By MARK PEARSON Follow @Journlaw
The Australian Government has opted for censorship and secrecy over scrutiny and natural justice with its latest national security bill introduced in the Senate last week.
The National Security Legislation Amendment Bill (No. 1) 2014 extends security agencies’ powers to search and use surveillance devices in the new communication environment, introduces a new ‘multiple warrants’ regime, offers immunity to intelligence personnel who break all but the most serious laws, while increasing penalties for whistleblowing and criminalising the reporting of leaked intelligence-related information.
Australian Attorney-General George Brandis introduced the legislation on Thursday (July 17).
The crucial section affecting journalists and bloggers is straightforward:
35P Unauthorised disclosure of information
(1) A person commits an offence if:
(a) the person discloses information; and
(b) the information relates to a special intelligence operation.
Penalty: Imprisonment for 5 years.
It continues to set a 10 year jail term if the disclosure is deemed to “endanger the health or safety of any person or prejudice the effective conduct of a special intelligence operation.” A selective list of exemptions makes no mention of material being published in the public interest.
The provision is clearly aimed at preventing Wikileaks or Snowden-style leaks of recent years and their broad publication in the world’s media and across social media, to the embarrassment of governments including Australia’s.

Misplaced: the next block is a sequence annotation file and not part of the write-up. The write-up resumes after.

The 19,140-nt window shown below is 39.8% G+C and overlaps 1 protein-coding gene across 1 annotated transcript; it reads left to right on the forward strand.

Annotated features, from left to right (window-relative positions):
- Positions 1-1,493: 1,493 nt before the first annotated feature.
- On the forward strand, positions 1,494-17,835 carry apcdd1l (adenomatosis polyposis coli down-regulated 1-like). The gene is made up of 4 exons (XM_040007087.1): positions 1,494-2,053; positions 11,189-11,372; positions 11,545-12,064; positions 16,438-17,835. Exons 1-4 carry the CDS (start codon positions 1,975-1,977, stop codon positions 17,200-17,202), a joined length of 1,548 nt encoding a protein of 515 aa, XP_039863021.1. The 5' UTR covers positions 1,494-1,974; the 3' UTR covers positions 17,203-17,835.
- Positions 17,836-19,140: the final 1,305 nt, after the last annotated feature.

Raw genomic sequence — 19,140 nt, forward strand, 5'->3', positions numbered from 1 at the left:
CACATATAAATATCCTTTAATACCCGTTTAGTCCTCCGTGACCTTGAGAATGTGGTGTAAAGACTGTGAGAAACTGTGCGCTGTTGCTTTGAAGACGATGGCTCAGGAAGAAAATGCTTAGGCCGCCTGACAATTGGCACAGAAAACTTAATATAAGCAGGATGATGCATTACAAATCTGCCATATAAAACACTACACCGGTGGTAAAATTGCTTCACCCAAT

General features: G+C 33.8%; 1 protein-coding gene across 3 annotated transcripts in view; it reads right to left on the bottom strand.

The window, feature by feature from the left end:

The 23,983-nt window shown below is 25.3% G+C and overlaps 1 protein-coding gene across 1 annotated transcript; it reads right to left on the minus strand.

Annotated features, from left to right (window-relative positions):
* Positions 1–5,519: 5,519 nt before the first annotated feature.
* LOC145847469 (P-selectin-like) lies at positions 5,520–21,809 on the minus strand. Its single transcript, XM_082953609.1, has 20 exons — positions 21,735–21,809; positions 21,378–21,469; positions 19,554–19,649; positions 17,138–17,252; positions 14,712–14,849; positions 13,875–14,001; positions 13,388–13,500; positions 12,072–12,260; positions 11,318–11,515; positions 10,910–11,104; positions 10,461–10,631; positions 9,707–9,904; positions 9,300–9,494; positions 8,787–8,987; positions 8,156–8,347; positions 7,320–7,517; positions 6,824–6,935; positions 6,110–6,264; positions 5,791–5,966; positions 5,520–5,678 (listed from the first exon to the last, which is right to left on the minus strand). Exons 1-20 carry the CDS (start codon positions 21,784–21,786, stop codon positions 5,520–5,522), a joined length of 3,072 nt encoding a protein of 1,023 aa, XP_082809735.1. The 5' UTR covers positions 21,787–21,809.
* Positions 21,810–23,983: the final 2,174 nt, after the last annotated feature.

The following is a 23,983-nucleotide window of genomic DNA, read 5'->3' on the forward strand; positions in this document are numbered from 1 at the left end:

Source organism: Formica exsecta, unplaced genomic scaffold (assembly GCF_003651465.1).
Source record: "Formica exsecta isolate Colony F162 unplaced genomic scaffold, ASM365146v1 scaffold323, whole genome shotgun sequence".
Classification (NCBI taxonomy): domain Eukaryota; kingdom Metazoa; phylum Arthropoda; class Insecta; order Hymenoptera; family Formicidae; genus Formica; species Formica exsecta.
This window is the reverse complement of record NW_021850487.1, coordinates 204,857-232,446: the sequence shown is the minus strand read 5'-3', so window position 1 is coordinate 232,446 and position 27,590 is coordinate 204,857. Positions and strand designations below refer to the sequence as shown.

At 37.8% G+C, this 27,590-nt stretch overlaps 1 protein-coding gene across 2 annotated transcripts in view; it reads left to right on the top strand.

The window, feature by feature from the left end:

As I detailed in my recent Walkley Magazine article, ‘Terror on the books’ (May 29, 2014), Australian governments from both Labor and the conservative parties have contributed to the enactment of more than 50 pieces of legislation at national level (and many more at state level) since the 9/11 terrorist attacks on the US, many of which have impacted free expression and reportage. Colleagues Dr Jacqui Ewart, Joshua Lessing and I detailed this trend in a recent article in the Journal of Media Law.
The Haneef case in 2007 showed how national security laws could be used to restrict media access to information in an anti-terrorism matter. In that case, the accused was ultimately acquitted after a leak to the media showed how little evidence there really was against him. If this new law was in place, journalists might face jail for reporting such an injustice.
The proposed law is so draconian that it has prompted a release from Paris-Based Reporters Without Borders.
Without a bill of rights or constitutional amendment to protect free expression or media freedom in this country, it is left to those who care about free speech to make their objections clear. Please write to the Federal Attorney-General at firstname.lastname@example.org opposing this legislation. Please also make submissions stating any concerns to parliamentary committees reviewing the legislation when it reaches the committee stage. Sadly, in Australia there will be no formal review of the free expression implications of the bill.
© Mark Pearson 2014
Disclaimer: While I write about media law and ethics, nothing here should be construed as legal advice. I am an academic, not a lawyer. My only advice is that you consult a lawyer before taking any legal risks.